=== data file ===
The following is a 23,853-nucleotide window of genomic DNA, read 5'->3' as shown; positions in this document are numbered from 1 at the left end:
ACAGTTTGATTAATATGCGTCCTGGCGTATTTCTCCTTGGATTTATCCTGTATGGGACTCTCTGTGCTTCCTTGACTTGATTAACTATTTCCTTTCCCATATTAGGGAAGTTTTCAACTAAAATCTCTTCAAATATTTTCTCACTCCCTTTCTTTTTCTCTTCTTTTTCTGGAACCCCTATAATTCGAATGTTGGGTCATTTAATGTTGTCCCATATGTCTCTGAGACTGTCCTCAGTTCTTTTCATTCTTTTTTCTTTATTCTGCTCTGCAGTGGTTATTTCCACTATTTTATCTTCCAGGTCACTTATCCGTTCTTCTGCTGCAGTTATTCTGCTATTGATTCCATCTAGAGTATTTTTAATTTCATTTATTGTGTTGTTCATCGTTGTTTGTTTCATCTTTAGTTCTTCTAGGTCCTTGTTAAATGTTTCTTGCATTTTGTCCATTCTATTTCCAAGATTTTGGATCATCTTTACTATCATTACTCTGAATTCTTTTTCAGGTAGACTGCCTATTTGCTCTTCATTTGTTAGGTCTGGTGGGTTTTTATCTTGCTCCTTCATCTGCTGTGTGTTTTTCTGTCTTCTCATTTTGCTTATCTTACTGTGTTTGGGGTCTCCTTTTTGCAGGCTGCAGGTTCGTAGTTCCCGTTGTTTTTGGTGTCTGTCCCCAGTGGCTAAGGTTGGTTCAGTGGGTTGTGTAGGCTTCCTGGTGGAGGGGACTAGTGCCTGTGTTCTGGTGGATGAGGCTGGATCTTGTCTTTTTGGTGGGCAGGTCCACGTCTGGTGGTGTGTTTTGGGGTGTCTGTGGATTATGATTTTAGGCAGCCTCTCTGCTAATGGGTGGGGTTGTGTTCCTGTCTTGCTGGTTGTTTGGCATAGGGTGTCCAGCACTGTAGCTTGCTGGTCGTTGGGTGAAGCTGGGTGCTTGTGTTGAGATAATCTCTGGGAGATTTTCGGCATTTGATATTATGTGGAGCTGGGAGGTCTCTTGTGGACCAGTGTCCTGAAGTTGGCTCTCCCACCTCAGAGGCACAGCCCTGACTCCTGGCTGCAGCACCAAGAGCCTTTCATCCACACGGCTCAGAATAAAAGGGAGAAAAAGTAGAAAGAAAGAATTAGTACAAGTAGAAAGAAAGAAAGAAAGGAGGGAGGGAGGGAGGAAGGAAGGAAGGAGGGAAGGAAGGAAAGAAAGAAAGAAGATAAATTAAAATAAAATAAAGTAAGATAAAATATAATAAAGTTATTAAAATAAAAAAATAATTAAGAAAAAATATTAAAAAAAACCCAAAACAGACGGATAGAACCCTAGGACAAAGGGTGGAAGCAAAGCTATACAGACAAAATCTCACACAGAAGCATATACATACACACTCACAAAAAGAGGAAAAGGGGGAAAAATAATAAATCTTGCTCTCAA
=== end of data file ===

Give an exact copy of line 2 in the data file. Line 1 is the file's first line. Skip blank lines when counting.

ACAGTTTGATTAATATGCGTCCTGGCGTATTTCTCCTTGGATTTATCCTGTATGGGACTCTCTGTGCTTCCTTGACTTGATTAACTATTTCCTTTCCCATATTAGGGAAGTTTTCAACTAAAATCTCTTCAAATATTTTCTCACTCCCTTTCTTTTTCTCTTCTTTTTCTGGAACCCCTATAATTCGAATGTTGGGTCATTTAATGTTGTCCCATATGTCTCTGAGACTGTCCTCAGTTCTTTTCATTCTTTTTTCTTTATTCTGCTCTGCAGTGGTTATTTCCACTATTTTATCTTCCAGGTCACTTATCCGTTCTTCTGCTGCAGTTATTCTGCTATTGATTCCATCTAGAGTATTTTTAATTTCATTTATTGTGTTGTTCATCGTTGTTTGTTTCATCTTTAGTTCTTCTAGGTCCTTGTTAAATGTTTCTTGCATTTTGTCCATTCTATTTCCAAGATTTTGGATCATCTTTACTATCATTACTCTGAATTCTTTTTCAGGTAGACTGCCTATTTGCTCTTCATTTGTTAGGTCTGGTGGGTTTTTATCTTGCTCCTTCATCTGCTGTGTGTTTTTCTGTCTTCTCATTTTGCTTATCTTACTGTGTTTGGGGTCTCCTTTTTGCAGGCTGCAGGTTCGTAGTTCCCGTTGTTTTTGGTGTCTGTCCCCAGTGGCTAAGGTTGGTTCAGTGGGTTGTGTAGGCTTCCTGGTGGAGGGGACTAGTGCCTGTGTTCTGGTGGATGAGGCTGGATCTTGTCTTTTTGGTGGGCAGGTCCACGTCTGGTGGTGTGTTTTGGGGTGTCTGTGGATTATGATTTTAGGCAGCCTCTCTGCTAATGGGTGGGGTTGTGTTCCTGTCTTGCTGGTTGTTTGGCATAGGGTGTCCAGCACTGTAGCTTGCTGGTCGTTGGGTGAAGCTGGGTGCTTGTGTTGAGATAATCTCTGGGAGATTTTCGGCATTTGATATTATGTGGAGCTGGGAGGTCTCTTGTGGACCAGTGTCCTGAAGTTGGCTCTCCCACCTCAGAGGCACAGCCCTGACTCCTGGCTGCAGCACCAAGAGCCTTTCATCCACACGGCTCAGAATAAAAGGGAGAAAAAGTAGAAAGAAAGAATTAGTACAAGTAGAAAGAAAGAAAGAAAGGAGGGAGGGAGGGAGGAAGGAAGGAAGGAGGGAAGGAAGGAAAGAAAGAAAGAAGATAAATTAAAATAAAATAAAGTAAGATAAAATATAATAAAGTTATTAAAATAAAAAAATAATTAAGAAAAAATATTAAAAAAAACCCAAAACAGACGGATAGAACCCTAGGACAAAGGGTGGAAGCAAAGCTATACAGACAAAATCTCACACAGAAGCATATACATACACACTCACAAAAAGAGGAAAAGGGGGAAAAATAATAAATCTTGCTCTCAA